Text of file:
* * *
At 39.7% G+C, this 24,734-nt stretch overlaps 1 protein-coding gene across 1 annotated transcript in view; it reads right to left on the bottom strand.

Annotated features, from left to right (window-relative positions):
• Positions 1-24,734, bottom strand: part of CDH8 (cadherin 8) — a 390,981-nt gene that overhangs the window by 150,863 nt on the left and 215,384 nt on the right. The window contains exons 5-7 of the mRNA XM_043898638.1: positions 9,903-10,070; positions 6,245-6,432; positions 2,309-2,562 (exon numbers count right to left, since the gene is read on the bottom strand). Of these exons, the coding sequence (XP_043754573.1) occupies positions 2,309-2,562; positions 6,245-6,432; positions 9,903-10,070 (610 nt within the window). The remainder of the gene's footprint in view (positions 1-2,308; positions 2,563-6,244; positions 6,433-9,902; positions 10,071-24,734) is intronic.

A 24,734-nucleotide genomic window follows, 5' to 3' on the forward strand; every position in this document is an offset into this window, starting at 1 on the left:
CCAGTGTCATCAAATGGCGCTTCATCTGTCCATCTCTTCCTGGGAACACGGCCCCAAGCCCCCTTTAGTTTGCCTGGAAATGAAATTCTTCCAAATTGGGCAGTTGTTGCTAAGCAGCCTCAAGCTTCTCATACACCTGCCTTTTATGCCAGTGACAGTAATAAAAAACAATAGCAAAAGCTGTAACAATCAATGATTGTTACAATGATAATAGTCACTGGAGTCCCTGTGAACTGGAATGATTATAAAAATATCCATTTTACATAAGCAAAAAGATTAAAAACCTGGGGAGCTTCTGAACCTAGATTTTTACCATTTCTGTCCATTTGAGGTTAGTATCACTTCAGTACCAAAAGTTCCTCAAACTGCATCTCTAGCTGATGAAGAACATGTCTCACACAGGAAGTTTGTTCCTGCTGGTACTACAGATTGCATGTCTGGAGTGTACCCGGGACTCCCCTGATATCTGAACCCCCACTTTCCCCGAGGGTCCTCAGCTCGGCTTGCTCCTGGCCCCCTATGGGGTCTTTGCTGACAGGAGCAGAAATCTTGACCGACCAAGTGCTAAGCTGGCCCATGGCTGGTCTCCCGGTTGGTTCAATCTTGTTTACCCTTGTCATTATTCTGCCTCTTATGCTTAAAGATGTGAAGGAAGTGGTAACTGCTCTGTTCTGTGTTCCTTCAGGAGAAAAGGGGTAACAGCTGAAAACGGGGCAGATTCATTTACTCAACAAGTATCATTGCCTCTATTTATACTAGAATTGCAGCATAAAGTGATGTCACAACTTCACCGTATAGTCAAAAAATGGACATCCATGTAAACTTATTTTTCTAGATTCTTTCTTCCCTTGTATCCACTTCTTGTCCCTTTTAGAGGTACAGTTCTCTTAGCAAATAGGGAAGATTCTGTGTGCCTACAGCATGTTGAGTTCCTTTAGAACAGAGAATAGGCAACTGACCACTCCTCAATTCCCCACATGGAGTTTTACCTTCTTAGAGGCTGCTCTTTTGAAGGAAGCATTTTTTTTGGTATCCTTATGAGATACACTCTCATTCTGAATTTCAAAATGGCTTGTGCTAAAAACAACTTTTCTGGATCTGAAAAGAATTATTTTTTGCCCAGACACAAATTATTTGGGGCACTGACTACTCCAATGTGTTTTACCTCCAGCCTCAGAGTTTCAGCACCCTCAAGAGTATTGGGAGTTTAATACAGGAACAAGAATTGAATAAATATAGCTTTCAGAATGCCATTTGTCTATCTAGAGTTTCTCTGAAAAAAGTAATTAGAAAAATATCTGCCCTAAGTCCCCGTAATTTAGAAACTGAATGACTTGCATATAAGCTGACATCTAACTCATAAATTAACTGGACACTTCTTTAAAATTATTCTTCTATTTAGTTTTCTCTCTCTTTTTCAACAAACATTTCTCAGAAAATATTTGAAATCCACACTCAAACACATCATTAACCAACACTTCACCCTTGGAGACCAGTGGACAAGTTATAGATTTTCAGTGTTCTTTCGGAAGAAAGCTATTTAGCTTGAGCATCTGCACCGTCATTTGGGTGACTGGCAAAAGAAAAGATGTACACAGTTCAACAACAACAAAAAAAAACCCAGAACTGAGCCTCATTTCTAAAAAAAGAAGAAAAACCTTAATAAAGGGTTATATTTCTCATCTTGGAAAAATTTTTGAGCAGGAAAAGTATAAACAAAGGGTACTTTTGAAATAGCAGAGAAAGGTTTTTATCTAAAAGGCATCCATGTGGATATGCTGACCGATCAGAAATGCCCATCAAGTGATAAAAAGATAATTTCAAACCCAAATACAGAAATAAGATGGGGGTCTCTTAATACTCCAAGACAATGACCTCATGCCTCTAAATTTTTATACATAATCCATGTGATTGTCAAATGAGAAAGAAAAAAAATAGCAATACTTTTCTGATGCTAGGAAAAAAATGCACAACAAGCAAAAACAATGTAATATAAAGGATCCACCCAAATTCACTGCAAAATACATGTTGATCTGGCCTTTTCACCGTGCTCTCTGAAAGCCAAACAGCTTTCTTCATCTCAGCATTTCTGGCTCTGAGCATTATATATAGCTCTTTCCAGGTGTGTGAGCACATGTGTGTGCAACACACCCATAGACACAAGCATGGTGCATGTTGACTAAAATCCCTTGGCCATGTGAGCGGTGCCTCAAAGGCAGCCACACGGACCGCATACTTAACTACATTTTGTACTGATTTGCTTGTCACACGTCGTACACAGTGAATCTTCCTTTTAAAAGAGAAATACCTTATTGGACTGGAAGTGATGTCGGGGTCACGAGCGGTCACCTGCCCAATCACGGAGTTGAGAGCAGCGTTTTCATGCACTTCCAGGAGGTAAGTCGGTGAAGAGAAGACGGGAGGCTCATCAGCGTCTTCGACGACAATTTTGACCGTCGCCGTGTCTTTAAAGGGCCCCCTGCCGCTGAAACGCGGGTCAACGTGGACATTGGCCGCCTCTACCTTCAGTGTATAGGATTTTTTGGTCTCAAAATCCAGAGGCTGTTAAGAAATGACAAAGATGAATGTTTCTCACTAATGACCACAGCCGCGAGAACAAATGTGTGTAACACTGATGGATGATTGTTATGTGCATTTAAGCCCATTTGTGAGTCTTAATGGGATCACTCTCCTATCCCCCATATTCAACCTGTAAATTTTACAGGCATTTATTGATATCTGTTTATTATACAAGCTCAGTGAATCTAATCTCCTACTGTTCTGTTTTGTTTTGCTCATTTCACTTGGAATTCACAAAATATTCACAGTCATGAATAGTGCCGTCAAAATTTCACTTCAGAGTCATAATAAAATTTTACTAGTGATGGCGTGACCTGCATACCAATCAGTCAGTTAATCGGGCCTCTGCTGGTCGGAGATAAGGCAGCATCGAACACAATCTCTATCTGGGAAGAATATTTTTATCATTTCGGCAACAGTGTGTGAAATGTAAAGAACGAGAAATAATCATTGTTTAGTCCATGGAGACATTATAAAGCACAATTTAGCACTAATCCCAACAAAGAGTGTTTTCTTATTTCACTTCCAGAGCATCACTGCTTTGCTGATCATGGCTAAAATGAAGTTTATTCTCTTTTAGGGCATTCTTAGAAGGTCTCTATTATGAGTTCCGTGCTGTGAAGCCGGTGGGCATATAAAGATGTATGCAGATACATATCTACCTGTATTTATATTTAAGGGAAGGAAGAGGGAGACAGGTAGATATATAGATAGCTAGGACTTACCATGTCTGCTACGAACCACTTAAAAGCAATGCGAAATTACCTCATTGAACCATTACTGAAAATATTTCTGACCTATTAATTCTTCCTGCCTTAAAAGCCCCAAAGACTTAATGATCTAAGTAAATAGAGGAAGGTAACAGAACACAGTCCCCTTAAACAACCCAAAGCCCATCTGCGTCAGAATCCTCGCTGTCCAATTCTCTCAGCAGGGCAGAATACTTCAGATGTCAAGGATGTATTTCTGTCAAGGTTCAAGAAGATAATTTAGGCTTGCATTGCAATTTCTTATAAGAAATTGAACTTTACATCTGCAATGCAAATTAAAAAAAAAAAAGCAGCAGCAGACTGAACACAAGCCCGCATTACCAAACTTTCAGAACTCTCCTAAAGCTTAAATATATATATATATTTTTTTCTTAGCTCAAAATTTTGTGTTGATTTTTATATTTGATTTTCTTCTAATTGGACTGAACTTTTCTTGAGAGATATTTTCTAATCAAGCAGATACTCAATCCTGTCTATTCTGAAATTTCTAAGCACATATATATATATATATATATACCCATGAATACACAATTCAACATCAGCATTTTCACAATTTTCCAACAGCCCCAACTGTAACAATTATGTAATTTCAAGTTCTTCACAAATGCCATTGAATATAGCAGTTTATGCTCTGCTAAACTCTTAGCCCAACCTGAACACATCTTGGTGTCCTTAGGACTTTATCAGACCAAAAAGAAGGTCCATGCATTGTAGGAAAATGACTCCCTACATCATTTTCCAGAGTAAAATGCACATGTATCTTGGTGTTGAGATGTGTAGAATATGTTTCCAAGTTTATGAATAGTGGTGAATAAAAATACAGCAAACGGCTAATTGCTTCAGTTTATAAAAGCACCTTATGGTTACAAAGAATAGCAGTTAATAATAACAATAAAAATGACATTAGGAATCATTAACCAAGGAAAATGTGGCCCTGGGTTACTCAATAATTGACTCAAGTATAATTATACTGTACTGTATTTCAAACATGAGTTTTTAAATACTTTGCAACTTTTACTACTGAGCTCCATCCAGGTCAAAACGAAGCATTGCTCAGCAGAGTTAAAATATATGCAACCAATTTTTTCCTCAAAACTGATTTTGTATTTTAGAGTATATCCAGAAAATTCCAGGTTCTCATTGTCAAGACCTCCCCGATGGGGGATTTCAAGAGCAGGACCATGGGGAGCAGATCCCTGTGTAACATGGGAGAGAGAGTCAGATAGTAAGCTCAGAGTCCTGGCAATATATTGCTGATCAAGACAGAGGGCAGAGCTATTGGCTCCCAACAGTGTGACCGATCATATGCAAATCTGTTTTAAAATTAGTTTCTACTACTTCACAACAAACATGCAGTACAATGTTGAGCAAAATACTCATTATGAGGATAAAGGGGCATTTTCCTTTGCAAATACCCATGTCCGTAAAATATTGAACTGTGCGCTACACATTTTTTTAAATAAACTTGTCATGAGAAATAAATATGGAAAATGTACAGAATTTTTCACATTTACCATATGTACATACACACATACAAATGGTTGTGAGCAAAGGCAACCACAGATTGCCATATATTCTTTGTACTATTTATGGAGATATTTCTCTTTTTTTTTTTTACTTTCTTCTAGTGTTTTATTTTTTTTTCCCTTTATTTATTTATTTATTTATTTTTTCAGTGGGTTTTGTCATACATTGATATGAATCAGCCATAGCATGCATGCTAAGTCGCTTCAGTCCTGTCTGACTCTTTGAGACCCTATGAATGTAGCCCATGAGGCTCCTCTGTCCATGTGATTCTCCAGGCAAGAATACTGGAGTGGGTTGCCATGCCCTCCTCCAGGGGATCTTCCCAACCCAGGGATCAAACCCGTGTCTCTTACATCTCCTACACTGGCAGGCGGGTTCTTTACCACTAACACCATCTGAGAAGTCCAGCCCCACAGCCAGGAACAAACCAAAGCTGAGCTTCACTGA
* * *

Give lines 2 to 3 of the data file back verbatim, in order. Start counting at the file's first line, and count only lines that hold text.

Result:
Annotated features, from left to right (window-relative positions):
• Positions 1-24,734, bottom strand: part of CDH8 (cadherin 8) — a 390,981-nt gene that overhangs the window by 150,863 nt on the left and 215,384 nt on the right. The window contains exons 5-7 of the mRNA XM_043898638.1: positions 9,903-10,070; positions 6,245-6,432; positions 2,309-2,562 (exon numbers count right to left, since the gene is read on the bottom strand). Of these exons, the coding sequence (XP_043754573.1) occupies positions 2,309-2,562; positions 6,245-6,432; positions 9,903-10,070 (610 nt within the window). The remainder of the gene's footprint in view (positions 1-2,308; positions 2,563-6,244; positions 6,433-9,902; positions 10,071-24,734) is intronic.